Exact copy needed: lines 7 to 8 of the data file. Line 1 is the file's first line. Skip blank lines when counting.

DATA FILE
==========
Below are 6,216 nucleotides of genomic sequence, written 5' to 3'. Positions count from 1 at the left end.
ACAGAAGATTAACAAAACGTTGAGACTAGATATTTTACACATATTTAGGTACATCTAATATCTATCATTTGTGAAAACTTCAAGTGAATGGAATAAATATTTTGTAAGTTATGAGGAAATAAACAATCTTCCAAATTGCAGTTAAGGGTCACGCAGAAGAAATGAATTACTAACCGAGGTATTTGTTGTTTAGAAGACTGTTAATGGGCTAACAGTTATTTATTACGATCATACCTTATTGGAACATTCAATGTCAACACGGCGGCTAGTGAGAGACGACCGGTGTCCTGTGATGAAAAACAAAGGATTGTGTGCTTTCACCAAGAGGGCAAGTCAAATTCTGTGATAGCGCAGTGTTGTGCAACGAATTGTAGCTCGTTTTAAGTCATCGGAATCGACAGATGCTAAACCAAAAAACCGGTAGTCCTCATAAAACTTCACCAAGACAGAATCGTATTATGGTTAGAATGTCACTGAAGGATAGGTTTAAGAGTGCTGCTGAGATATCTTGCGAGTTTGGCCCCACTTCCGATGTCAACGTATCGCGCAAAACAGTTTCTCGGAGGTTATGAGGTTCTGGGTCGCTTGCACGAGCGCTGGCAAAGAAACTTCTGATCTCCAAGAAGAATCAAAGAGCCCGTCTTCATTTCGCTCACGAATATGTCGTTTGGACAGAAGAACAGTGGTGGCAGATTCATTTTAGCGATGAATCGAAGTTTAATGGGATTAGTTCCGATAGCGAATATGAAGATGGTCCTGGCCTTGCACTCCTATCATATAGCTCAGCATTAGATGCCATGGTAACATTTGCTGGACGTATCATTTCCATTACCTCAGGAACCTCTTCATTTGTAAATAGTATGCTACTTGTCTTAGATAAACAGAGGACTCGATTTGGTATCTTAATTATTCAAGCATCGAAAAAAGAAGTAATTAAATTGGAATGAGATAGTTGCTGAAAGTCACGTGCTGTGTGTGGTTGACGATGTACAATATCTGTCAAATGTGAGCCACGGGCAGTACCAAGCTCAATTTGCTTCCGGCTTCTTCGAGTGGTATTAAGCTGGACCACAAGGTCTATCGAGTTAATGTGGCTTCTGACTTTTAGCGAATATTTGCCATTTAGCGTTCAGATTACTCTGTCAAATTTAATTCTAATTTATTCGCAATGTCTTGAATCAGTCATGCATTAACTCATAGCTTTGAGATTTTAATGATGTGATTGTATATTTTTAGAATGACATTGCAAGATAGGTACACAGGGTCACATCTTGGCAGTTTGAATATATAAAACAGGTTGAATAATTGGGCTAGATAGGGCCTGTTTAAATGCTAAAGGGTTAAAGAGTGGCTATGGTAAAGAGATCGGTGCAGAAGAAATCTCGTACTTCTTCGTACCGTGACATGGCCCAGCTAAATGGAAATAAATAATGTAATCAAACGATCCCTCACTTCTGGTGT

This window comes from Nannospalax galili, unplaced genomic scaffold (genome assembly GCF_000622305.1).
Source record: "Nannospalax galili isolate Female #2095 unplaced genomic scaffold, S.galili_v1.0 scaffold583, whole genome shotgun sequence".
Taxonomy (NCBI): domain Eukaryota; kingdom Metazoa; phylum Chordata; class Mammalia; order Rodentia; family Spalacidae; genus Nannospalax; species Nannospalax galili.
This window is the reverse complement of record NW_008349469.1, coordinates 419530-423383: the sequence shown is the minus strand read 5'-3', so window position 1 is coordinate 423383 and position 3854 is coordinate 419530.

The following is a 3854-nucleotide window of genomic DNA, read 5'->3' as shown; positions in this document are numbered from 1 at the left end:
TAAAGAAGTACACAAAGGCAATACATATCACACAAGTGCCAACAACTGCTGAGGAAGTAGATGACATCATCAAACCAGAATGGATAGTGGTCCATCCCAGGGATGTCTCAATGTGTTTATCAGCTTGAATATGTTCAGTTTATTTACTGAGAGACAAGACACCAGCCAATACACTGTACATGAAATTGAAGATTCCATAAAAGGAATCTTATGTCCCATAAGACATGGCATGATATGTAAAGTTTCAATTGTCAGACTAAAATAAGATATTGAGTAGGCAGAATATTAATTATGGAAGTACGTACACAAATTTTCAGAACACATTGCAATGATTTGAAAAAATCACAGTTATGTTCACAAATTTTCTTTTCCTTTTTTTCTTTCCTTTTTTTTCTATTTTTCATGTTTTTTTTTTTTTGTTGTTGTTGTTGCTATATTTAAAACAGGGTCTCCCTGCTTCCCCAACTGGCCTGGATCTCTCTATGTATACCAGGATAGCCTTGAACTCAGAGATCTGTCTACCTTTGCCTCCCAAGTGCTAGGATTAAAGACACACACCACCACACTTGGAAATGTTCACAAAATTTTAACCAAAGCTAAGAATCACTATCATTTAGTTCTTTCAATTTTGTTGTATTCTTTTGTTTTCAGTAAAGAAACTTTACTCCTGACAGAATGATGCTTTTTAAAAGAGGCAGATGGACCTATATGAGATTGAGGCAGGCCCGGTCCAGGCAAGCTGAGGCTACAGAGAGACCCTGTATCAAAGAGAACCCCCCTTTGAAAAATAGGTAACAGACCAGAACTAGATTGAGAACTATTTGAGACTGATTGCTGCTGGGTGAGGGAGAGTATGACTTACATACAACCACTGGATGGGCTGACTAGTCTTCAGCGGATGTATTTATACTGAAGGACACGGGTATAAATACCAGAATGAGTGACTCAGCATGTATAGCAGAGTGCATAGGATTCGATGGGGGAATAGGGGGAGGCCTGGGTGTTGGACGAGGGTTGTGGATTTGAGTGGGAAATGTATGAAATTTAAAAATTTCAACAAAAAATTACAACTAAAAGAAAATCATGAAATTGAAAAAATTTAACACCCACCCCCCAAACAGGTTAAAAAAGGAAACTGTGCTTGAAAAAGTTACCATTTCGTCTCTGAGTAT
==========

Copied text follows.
The following is a 3854-nucleotide window of genomic DNA, read 5'->3' as shown; positions in this document are numbered from 1 at the left end:
TAAAGAAGTACACAAAGGCAATACATATCACACAAGTGCCAACAACTGCTGAGGAAGTAGATGACATCATCAAACCAGAATGGATAGTGGTCCATCCCAGGGATGTCTCAATGTGTTTATCAGCTTGAATATGTTCAGTTTATTTACTGAGAGACAAGACACCAGCCAATACACTGTACATGAAATTGAAGATTCCATAAAAGGAATCTTATGTCCCATAAGACATGGCATGATATGTAAAGTTTCAATTGTCAGACTAAAATAAGATATTGAGTAGGCAGAATATTAATTATGGAAGTACGTACACAAATTTTCAGAACACATTGCAATGATTTGAAAAAATCACAGTTATGTTCACAAATTTTCTTTTCCTTTTTTTCTTTCCTTTTTTTTCTATTTTTCATGTTTTTTTTTTTTTGTTGTTGTTGTTGCTATATTTAAAACAGGGTCTCCCTGCTTCCCCAACTGGCCTGGATCTCTCTATGTATACCAGGATAGCCTTGAACTCAGAGATCTGTCTACCTTTGCCTCCCAAGTGCTAGGATTAAAGACACACACCACCACACTTGGAAATGTTCACAAAATTTTAACCAAAGCTAAGAATCACTATCATTTAGTTCTTTCAATTTTGTTGTATTCTTTTGTTTTCAGTAAAGAAACTTTACTCCTGACAGAATGATGCTTTTTAAAAGAGGCAGATGGACCTATATGAGATTGAGGCAGGCCCGGTCCAGGCAAGCTGAGGCTACAGAGAGACCCTGTATCAAAGAGAACCCCCCTTTGAAAAATAGGTAACAGACCAGAACTAGATTGAGAACTATTTGAGACTGATTGCTGCTGGGTGAGGGAGAGTATGACTTACATACAACCACTGGATGGGCTGACTAGTCTTCAGCGGATGTATTTATACTGAAGGACACGGGTATAAATACCAGAATGAGTGACTCAGCATGTATAGCAGAGTGCATAGGATTCGATGGGGGAATAGGGGGAGGCCTGGGTGTTGGACGAGGGTTGTGGATTTGAGTGGGAAATGTATGAAATTTAAAAATTTCAACAAAAAATTACAACTAAAAGAAAATCATGAAATTGAAAAAATTTAACACCCACCCCCCAAACAGGTTAAAAAAGGAAACTGTGCTTGAAAAAGTTACCATTTCGTCTCTGAGTAT